Creative Learning Connection

Educational Resources from a Veteran Homeschool Mom

Category: Science Fun

The End of the Cassini Spacecraft

Next Post – Sept 25

First, a schedule change. I’ve been doing these posts weekly, each Friday since April. But now that my school year is about to start and my responsibilities are increasing, I’m going to change it to every other Monday, alternating it with the posts on my author’s website, www.CatherineJaime.com. So the next post on the www.CreativeLearningConnection.com blog should appear on Monday, September 25, and every two weeks after that.

Enjoying Astronomy

The Starburst Galaxy, Messier #94

I’ve mentioned here before (most recently during last week’s post) that I’m not an astronomer, not even a hobby astronomer (wonder if they call themselves that?). But I have been fascinated by astronomy for a long time.  I think I know enough about it to be dangerous! My sky knowledge is generally limited to being able to pick out three constellations – Orion and the Big and Small Dippers. I enjoy trying to watch meteor showers and eclipses (solar or lunar) when I get a chance. And I love looking at NASA photographs – especially of distant galaxies and other “Messier objects.” That may very well sum up the scientific portion of my astronomy knowledge. (Being a historian by nature, I do know a bit more about the history of astronomy, though it’s a topic I haven’t studied particularly recently, so no fair trying to test my knowledge there!)

The Heavens Declare His Glory

Pillars of Creation

As a creationist, I love the fact that the heavens show us the glory of God. So even though my academic knowledge of the subject is fairly low, my appreciation level is quite high. I have stood under the starry skies in various places throughout the world (something I try to do on every cruise ship I sail on), just to enjoy the magnificence of the view. I don’t have to be able to identify the flowers in a garden to appreciate their beauty and their Creator, and I don’t have to know a ton about what I’m seeing in the sky to appreciate its significance. In order to learn a little more about what I see, I often read the books and blog put out on the Classical Astronomy website. And I very much agree with his tagline – “The heavens declare the glory of God, and the firmament shewth His handiwork.” (Psalm 19:1)

Change of Plans, Again!

So, all of that is my very long introduction into what will probably be a fairly short post. (Though I have thought that before and been totally incorrect!) I actually had another post started for today, but once again the importance of the date changed my mind. (Earlier this week I redid my September 11th post on my author’s website, in order to honor the memory of those who had died on that date sixteen years earlier.)

Cassini Spacecraft

The Launch of the Cassini Spacecraft

Today’s change was for a vastly different type of event – the end of the mission for NASA’s Cassini spacecraft. While reading a local newspaper yesterday, I stumbled upon mention of this upcoming event and off I went to learn more.

Cassini’s journey to Saturn began with liftoff from Cape Canaveral in 1997. It ended today with an intentional descent into Saturn’s atmosphere. Cassini has been observing Saturn and its moons since it arrived in that area of our solar system in 2004.  It has been sending data and photographs back to NASA. And while at least most of the scientists at NASA interrupt that data as proof of evolution, creationists can agree to disagree with them. The more information NASA collects about our amazing galaxy, the more we see the hand of God!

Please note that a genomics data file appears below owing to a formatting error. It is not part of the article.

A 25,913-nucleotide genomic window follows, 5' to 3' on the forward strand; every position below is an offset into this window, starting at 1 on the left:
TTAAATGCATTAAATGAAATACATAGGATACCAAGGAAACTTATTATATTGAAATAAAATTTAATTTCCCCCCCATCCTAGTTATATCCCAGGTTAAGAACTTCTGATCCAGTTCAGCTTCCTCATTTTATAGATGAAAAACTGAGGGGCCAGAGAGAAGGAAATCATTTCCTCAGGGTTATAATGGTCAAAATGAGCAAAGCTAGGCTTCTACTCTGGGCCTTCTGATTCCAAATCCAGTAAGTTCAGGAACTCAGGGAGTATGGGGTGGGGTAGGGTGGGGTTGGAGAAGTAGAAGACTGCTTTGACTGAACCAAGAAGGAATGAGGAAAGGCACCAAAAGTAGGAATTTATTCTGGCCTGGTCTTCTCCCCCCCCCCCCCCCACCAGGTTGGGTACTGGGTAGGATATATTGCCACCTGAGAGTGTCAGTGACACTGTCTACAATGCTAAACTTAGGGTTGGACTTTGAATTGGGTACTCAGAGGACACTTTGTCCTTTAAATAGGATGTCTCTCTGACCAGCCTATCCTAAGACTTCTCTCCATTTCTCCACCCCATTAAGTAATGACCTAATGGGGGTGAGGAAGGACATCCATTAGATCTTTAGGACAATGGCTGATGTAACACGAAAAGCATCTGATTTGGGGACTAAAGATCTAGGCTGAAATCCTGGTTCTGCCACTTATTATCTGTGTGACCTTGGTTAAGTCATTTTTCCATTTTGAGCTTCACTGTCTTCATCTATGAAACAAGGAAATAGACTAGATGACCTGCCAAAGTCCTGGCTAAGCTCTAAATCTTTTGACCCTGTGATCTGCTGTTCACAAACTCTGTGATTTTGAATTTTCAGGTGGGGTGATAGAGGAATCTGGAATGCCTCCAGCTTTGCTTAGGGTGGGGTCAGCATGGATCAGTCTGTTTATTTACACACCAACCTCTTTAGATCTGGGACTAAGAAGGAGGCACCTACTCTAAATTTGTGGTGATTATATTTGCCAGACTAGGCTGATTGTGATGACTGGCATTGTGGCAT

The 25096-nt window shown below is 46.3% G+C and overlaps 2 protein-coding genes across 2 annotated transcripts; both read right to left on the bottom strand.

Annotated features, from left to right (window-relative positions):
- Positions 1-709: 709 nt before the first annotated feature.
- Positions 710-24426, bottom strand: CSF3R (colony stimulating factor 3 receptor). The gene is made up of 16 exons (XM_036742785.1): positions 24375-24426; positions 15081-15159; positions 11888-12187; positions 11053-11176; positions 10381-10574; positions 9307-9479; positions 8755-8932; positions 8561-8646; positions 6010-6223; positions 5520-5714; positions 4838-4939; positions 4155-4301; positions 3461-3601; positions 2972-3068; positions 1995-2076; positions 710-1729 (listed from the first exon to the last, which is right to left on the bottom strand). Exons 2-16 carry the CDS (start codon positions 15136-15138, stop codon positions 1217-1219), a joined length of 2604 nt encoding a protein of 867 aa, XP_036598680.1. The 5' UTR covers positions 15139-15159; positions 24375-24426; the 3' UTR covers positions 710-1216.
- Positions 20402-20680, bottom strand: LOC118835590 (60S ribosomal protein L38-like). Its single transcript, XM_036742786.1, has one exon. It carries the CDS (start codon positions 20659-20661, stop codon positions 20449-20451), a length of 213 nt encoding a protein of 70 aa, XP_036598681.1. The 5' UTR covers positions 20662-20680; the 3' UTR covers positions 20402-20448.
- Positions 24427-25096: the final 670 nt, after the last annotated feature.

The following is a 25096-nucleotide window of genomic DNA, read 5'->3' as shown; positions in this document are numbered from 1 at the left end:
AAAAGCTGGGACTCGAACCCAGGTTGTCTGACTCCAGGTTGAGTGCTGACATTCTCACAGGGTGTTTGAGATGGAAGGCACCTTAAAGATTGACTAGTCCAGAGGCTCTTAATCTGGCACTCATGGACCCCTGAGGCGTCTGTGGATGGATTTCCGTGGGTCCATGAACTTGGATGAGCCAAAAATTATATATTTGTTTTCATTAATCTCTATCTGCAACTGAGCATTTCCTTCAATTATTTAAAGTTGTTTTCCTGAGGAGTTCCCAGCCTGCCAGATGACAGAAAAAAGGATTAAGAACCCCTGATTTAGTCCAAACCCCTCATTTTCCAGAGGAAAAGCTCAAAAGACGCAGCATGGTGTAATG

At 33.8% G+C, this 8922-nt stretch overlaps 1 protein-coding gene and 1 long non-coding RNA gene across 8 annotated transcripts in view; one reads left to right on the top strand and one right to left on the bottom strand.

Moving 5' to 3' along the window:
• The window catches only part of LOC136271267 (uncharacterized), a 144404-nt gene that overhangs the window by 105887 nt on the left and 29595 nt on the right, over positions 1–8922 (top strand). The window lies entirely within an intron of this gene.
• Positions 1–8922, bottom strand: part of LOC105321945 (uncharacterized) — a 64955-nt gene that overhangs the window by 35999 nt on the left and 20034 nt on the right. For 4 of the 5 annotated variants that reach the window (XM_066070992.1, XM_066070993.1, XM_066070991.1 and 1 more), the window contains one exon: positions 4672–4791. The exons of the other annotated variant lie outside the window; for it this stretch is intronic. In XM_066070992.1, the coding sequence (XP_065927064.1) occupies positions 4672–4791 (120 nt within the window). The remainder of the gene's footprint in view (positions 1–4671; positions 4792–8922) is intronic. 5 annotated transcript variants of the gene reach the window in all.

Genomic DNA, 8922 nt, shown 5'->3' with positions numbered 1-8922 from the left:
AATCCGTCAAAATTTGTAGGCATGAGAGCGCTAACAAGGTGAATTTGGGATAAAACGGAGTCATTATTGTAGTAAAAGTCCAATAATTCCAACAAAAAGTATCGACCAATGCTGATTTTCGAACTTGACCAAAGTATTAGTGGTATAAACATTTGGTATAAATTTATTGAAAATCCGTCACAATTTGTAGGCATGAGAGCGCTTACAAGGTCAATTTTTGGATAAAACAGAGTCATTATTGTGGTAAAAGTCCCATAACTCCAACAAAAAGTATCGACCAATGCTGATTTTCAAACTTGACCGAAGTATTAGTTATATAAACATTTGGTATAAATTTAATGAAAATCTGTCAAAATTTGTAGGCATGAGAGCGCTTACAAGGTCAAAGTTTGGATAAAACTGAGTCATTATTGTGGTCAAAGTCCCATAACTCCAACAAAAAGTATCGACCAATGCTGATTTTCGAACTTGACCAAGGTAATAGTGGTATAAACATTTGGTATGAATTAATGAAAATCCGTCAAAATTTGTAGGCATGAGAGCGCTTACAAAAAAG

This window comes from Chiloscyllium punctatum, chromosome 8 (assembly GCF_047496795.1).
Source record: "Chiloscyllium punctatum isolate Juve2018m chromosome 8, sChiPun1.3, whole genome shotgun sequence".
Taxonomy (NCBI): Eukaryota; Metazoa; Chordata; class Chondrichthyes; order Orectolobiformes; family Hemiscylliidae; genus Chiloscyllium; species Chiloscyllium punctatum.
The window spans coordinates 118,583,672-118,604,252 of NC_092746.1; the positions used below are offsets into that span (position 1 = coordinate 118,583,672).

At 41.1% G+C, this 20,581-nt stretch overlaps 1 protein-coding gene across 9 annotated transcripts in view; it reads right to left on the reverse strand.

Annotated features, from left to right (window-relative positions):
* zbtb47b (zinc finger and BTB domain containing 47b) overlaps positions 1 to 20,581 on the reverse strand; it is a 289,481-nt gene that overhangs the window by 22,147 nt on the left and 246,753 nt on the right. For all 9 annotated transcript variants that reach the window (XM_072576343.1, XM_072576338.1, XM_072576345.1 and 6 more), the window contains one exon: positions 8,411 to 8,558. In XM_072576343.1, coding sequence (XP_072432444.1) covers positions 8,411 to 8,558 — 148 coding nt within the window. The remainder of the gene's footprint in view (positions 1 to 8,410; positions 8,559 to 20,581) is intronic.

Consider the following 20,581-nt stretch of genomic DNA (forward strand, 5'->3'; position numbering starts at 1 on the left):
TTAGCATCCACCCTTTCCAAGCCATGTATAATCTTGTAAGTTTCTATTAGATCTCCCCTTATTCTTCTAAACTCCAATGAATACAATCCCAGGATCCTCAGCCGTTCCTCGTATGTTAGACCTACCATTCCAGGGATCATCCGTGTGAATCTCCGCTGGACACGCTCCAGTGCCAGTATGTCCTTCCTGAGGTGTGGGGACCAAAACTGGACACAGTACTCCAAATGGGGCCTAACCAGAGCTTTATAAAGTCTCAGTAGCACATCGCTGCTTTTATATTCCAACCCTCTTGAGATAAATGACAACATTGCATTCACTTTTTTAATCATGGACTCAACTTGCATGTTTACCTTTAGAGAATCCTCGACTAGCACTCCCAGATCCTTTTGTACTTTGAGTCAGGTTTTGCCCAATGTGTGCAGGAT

The End of the Journey

Rings of Saturn from the Cassini Spacecraft

But whichever side of the creation/evolution you find yourself on, I can strongly encourage you to take a look at some of the wonderful images that can be found on www.NASA.gov. And with the end of the Cassini mission, they have put even more great resources on the site, including (but certainly not limited to):

A Plunge Towards Saturn

Overview of the Cassini Mission

As the Cassini spacecraft finished its twenty year journey of exploration, it was starting to run low on fuel. NASA scientists made the decision to turn the spacecraft towards Saturn so that it would end its days burning up in the atmosphere of Saturn, rather than risking a collision with one of Saturn’s moons. This morning the spacecraft did exactly that, plunging into Saturn’s atmosphere as had been planned.

If you have a few minutes, take a look at NASA’s website and enjoy the views!

Happy star-gazing!

Cathy

Psalm 8:1-9

Book Review: Eclipses Illustrated, Book 1, The Eclipse Experience

No, I’m not planning to turn this blog into a book review site, the last two posts notwithstanding. But this is another book I’ve been reading recently that can be enjoyed by anyone, but particularly homeschoolers.

And with the interest raised by the recent eclipse, now is a good time to enjoy it!

Starburst Galaxy Messier 94

Enjoying Astronomy

First, a disclaimer. I am not an astronomer by any stretch of the imagination. (In fact, when I taught astronomy, it was generally more under the guise of “The History of Astronomy.”) But astronomy fascinates me, as you might have guessed if you read my earlier post on Messier Objects.

Perseid Meteor Shower

Our view of the Perseid Meteor Shower didn’t look quite like this one (which is a 30 second timed delay anyway). But we could dream!

Not too long ago quite a few members of my family had been up too late playing card games and board games. When we were finishing up we realized that the Perseid Meteor Shower that we had been talking about earlier was about to start, so most of us moved out to the driveway and laid down to watch. We only got to glimpse a couple of meteors, before I gave up on the hard ground and headed to bed. But it was still fun to see the ones we did see.